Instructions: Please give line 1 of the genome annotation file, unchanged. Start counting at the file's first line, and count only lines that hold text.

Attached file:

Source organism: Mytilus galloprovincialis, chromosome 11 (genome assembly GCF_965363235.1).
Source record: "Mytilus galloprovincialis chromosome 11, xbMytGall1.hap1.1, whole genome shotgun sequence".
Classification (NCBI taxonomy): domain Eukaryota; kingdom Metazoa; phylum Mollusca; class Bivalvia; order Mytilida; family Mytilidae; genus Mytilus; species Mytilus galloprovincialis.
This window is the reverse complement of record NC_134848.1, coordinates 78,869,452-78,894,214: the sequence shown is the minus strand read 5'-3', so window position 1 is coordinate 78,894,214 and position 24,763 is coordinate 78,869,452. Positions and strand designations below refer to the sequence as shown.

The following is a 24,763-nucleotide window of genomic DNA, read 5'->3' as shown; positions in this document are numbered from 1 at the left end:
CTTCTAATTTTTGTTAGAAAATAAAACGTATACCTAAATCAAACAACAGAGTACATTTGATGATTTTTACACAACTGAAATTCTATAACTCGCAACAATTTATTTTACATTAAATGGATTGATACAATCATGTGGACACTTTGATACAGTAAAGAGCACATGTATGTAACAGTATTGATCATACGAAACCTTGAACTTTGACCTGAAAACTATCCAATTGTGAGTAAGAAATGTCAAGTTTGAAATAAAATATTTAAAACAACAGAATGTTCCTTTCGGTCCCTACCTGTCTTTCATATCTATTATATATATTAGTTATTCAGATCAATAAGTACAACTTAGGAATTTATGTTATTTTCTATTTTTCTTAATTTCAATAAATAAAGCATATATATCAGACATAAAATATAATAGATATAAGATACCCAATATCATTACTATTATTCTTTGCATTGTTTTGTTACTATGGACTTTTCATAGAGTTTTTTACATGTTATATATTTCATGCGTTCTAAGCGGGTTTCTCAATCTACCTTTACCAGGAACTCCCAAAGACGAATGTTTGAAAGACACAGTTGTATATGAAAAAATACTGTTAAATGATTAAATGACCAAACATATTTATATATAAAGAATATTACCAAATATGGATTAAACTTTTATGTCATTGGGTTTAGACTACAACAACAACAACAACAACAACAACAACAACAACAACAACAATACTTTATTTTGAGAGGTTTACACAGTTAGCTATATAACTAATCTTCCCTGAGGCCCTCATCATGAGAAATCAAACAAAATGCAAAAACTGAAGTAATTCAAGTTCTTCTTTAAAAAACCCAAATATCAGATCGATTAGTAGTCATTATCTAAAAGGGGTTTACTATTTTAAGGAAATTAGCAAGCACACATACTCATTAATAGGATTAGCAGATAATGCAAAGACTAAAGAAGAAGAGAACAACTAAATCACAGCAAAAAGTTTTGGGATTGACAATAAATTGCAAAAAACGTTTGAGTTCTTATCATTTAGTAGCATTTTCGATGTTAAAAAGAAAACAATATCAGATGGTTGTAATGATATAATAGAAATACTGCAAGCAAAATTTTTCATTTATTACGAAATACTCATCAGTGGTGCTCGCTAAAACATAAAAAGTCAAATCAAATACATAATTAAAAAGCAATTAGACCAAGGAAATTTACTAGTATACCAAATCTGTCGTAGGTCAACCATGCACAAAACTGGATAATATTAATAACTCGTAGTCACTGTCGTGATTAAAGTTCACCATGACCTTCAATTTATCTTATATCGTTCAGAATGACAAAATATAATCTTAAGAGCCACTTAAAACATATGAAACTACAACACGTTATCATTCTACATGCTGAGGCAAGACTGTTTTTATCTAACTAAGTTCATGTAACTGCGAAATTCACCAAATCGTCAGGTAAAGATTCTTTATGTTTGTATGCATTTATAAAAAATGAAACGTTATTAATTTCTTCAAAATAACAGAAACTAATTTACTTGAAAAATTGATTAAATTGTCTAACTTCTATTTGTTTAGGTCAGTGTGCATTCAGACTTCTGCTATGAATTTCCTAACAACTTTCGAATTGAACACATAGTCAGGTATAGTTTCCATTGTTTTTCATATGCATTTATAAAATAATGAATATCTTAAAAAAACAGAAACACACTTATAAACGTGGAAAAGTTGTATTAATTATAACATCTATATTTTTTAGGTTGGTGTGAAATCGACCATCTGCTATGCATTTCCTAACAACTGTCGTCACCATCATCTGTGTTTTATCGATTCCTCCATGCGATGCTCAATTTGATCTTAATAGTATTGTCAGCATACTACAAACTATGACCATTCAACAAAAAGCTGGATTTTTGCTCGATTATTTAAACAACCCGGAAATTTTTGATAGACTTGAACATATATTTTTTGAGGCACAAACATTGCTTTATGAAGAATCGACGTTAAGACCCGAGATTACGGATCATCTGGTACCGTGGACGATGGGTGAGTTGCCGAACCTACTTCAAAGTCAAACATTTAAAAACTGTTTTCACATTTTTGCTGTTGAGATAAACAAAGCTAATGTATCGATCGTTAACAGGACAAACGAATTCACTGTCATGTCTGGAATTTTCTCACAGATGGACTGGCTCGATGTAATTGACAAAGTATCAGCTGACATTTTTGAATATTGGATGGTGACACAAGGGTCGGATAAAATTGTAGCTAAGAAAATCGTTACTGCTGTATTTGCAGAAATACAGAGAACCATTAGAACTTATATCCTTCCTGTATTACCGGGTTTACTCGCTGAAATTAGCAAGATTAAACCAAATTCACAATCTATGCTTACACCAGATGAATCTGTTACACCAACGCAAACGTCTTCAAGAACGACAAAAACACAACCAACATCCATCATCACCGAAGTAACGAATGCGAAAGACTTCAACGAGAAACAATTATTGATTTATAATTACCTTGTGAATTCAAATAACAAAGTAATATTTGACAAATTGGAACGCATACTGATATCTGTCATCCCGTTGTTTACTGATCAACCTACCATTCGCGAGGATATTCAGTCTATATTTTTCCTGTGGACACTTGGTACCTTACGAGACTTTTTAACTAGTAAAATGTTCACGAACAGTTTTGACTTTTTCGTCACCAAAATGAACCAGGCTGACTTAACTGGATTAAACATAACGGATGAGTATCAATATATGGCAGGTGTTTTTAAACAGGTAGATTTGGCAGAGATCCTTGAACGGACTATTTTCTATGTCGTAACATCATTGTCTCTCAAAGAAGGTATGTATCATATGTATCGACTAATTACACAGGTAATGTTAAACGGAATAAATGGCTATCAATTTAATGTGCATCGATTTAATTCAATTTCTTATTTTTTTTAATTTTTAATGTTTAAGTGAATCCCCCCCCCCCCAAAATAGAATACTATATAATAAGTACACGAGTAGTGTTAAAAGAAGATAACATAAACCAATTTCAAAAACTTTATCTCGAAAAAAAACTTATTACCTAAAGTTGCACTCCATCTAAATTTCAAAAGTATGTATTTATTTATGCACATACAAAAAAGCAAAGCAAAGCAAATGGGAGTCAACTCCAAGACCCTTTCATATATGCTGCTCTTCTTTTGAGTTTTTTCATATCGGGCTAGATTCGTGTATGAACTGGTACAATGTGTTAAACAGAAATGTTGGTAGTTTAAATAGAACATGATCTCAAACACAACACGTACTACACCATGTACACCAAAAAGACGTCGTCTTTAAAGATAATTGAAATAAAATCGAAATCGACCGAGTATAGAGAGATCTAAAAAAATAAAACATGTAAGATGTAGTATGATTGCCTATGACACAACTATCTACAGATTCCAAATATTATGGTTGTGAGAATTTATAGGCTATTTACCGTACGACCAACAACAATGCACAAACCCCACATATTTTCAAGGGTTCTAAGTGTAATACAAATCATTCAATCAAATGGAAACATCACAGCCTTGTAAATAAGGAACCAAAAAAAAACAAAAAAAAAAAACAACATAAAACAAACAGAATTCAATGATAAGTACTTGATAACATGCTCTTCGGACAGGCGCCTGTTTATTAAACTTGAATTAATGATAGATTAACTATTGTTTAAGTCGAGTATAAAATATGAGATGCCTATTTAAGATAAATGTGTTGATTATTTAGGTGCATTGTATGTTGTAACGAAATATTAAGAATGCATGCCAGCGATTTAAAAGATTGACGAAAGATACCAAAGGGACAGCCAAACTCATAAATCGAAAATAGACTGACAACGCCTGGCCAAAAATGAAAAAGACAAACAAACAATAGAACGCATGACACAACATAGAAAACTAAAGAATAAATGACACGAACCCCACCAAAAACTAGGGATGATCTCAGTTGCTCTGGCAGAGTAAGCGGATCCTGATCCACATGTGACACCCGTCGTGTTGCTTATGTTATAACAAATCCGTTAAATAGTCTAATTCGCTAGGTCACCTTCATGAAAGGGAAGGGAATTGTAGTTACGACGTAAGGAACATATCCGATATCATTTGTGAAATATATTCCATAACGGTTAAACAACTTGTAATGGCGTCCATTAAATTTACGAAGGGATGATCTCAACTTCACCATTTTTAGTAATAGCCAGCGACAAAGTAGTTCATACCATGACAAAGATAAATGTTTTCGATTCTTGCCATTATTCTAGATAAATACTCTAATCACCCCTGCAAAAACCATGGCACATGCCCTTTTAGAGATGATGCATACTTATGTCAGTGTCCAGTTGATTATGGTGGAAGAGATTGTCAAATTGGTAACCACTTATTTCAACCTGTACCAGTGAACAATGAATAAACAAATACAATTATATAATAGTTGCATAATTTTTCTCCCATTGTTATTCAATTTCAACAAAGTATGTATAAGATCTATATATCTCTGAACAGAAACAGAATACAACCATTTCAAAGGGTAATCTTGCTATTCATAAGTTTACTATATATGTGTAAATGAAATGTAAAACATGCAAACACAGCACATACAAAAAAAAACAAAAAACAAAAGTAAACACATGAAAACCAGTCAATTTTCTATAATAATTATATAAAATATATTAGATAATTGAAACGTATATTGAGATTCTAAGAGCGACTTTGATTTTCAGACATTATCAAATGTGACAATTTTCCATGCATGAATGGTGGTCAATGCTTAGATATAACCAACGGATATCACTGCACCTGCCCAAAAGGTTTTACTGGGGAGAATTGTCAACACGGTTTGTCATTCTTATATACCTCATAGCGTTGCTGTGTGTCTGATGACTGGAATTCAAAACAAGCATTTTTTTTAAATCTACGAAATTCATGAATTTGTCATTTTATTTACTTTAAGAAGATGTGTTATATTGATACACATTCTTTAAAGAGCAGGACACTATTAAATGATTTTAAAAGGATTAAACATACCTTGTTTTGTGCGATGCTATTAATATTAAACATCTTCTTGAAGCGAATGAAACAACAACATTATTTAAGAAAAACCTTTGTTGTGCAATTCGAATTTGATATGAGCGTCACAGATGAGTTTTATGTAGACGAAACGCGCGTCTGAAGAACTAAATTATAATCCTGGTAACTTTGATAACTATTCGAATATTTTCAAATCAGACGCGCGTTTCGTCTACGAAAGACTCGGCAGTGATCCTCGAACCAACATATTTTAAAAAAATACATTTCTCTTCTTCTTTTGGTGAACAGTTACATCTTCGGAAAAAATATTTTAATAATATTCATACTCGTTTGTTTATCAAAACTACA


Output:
Source organism: Mytilus galloprovincialis, chromosome 11 (genome assembly GCF_965363235.1).